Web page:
Riding the Ring of Fire

Photography by Joshua Berman

I am sitting on the rim of Cerro Negro, Nicaragua’s youngest and most recently active volcano, strapping my feet onto a steel-plated plywood board and looking out over the wide, green and black vista that extends in all directions. A wave of childish anticipation washes across my body with another gust of warm, sulphur-smelling wind. Black gravel crunches beneath my bottom as I shift to place a bicycle helmet on my head. Joost and Jan, my two Dutch companions on this extraordinary morning, glance at me across the ridge, each offering a thumbs-up; we are all grinning the wild grin of boys out playing.

I am, I think to myself for the hundredth time, about to sandboard into the crater of a live volcano.

Tourism is a fairly recent phenomenon in Nicaragua, and access to fringe sports even moreso. Gravity slaves from around the world are occasionally found experimenting throughout Nicaragua. I’ve seen paragliders testing the winds above Laguna de Apoyo, climbers scrambling on boulders in Boaco, and windsurfers skimming along the great Lago de Cocibolca. And, of course, plenty of surfers, enjoying perfect waves formed by the year-round offshore breezes on Nicaragua’s southwestern Pacific coast.

So why not sandboarding?

Out of Nicaragua’s dozens of volcanoes, Cerro Negro, with its relatively even slopes of sand and ash, was a natural pick to try it out. French outfitter Pierre Gédeón first rock-skied Cerro Negro in 2001 and it was only a matter of time before someone modified a snowboard for the unique descent. That someone was Jan Strik, a Dutch expatriate who had a handful of boards custom-crafted, and began offering sandboarding trips in the activity menu of Va Pues Tours.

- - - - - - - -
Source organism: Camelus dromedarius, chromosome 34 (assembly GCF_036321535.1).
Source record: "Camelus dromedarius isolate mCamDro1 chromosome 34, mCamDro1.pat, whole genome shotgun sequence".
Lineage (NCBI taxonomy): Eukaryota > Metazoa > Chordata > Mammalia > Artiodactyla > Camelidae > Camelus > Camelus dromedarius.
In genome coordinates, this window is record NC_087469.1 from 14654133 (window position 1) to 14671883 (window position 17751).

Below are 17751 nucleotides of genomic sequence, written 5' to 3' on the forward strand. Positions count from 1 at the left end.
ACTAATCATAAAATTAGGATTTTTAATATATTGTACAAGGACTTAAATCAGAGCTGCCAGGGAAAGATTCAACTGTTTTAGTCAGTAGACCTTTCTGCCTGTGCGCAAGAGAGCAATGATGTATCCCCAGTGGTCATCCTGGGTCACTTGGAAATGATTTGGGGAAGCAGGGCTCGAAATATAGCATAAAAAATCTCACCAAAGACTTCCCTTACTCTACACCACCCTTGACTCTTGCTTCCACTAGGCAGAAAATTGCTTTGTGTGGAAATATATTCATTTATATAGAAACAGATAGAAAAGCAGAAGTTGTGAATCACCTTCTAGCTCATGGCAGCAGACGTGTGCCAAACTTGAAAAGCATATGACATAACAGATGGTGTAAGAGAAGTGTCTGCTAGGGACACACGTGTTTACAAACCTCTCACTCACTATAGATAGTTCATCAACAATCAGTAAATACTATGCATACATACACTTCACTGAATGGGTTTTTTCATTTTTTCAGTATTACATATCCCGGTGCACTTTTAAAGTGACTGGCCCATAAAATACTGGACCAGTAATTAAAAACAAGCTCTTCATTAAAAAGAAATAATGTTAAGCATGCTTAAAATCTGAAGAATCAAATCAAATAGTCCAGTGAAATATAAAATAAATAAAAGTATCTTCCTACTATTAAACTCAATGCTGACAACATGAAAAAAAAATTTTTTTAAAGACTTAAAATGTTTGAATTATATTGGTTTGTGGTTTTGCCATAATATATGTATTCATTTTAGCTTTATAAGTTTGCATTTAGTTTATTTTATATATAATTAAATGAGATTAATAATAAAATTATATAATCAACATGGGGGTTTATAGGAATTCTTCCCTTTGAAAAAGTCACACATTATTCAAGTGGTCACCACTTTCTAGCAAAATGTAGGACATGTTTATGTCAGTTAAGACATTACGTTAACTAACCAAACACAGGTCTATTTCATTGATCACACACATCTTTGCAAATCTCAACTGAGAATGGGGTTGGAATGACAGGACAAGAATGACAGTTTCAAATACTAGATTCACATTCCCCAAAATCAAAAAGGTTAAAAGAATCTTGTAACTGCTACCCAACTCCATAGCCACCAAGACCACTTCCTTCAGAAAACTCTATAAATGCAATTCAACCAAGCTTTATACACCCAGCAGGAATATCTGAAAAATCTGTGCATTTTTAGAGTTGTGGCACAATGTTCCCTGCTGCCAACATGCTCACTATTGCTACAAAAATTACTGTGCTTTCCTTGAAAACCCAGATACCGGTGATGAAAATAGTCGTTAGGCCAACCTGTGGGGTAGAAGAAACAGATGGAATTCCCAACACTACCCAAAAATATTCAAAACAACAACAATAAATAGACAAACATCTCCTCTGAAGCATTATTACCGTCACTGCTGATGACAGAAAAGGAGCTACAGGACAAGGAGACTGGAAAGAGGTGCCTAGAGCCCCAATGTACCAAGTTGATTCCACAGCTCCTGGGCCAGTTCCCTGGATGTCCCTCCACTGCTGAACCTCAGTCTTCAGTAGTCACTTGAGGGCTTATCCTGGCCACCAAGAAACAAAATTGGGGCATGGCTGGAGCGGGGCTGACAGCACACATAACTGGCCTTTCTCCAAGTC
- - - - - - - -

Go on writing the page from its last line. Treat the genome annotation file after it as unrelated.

And now I’m standing on one, poised before my plunge.

In one swift motion, I pull my knees-and the weight of the board-toward my chest and throw myself downhill. The board lands on the inclined sand and I lean back, testing my weight and judging the speed, which is slowly beginning to increase. Sand is much slower than snow, I realise but the slope is just steep enough to carve, and I attempt my first turn, only to stall out and face plant into the mountain.

Jan gets it all on film and I wave him off as I get up and try again. There’s only room for a few more turns before the proximity of steaming sulpfur vents forces me to unstrap and slog back up to the top. The next run will be a long ride down the outside of the volcano.

At 675 metres above sea level, Cerro Negro is not the tallest of Nicaragua’s volcanoes, but, after its spectacular eruptions in 1999 and 2000, it is the most rambunctious. And the view is stunning. To the northwest, the rest of the Maribio Chain extends into the haze toward the Gulf of Fonseca and El Salvador-to the south, the perfect cones of Volcán Mombotombo and its little brother, Mombotombito, rise out of Lago de Managua. So many volcanoes, so little time.

Below, my line extends to the flats, an old magma flow degraded into crunchy substrate that will carry my weight and pull me earthward. The outside of the volcano is steeper than its crater, the sand finer, and everything is wonderfully wide open. I take one more breath, point my board downhill, and I ride.M

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